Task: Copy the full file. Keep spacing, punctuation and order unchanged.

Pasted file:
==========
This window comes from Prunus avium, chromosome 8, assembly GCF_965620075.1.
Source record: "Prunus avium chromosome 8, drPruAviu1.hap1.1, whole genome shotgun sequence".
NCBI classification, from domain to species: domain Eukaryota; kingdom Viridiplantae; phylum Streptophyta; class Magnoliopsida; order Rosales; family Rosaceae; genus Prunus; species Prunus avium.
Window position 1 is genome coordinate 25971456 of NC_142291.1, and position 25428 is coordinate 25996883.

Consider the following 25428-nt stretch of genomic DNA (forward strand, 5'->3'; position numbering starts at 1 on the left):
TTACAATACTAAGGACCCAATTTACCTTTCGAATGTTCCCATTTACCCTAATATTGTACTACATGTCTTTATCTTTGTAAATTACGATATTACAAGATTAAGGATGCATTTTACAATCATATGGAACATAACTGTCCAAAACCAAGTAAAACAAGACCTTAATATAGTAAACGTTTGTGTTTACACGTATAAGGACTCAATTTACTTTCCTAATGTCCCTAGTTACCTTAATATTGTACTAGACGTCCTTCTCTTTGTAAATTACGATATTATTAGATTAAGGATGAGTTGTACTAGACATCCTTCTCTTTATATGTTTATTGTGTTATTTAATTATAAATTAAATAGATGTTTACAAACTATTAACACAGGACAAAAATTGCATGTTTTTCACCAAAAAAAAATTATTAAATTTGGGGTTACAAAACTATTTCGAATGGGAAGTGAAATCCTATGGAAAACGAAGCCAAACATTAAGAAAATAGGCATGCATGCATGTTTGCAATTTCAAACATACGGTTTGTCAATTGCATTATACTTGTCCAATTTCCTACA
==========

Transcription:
This window comes from Prunus avium, chromosome 8, assembly GCF_965620075.1.
Source record: "Prunus avium chromosome 8, drPruAviu1.hap1.1, whole genome shotgun sequence".
NCBI classification, from domain to species: domain Eukaryota; kingdom Viridiplantae; phylum Streptophyta; class Magnoliopsida; order Rosales; family Rosaceae; genus Prunus; species Prunus avium.
Window position 1 is genome coordinate 25971456 of NC_142291.1, and position 25428 is coordinate 25996883.

Consider the following 25428-nt stretch of genomic DNA (forward strand, 5'->3'; position numbering starts at 1 on the left):
TTACAATACTAAGGACCCAATTTACCTTTCGAATGTTCCCATTTACCCTAATATTGTACTACATGTCTTTATCTTTGTAAATTACGATATTACAAGATTAAGGATGCATTTTACAATCATATGGAACATAACTGTCCAAAACCAAGTAAAACAAGACCTTAATATAGTAAACGTTTGTGTTTACACGTATAAGGACTCAATTTACTTTCCTAATGTCCCTAGTTACCTTAATATTGTACTAGACGTCCTTCTCTTTGTAAATTACGATATTATTAGATTAAGGATGAGTTGTACTAGACATCCTTCTCTTTATATGTTTATTGTGTTATTTAATTATAAATTAAATAGATGTTTACAAACTATTAACACAGGACAAAAATTGCATGTTTTTCACCAAAAAAAAATTATTAAATTTGGGGTTACAAAACTATTTCGAATGGGAAGTGAAATCCTATGGAAAACGAAGCCAAACATTAAGAAAATAGGCATGCATGCATGTTTGCAATTTCAAACATACGGTTTGTCAATTGCATTATACTTGTCCAATTTCCTACA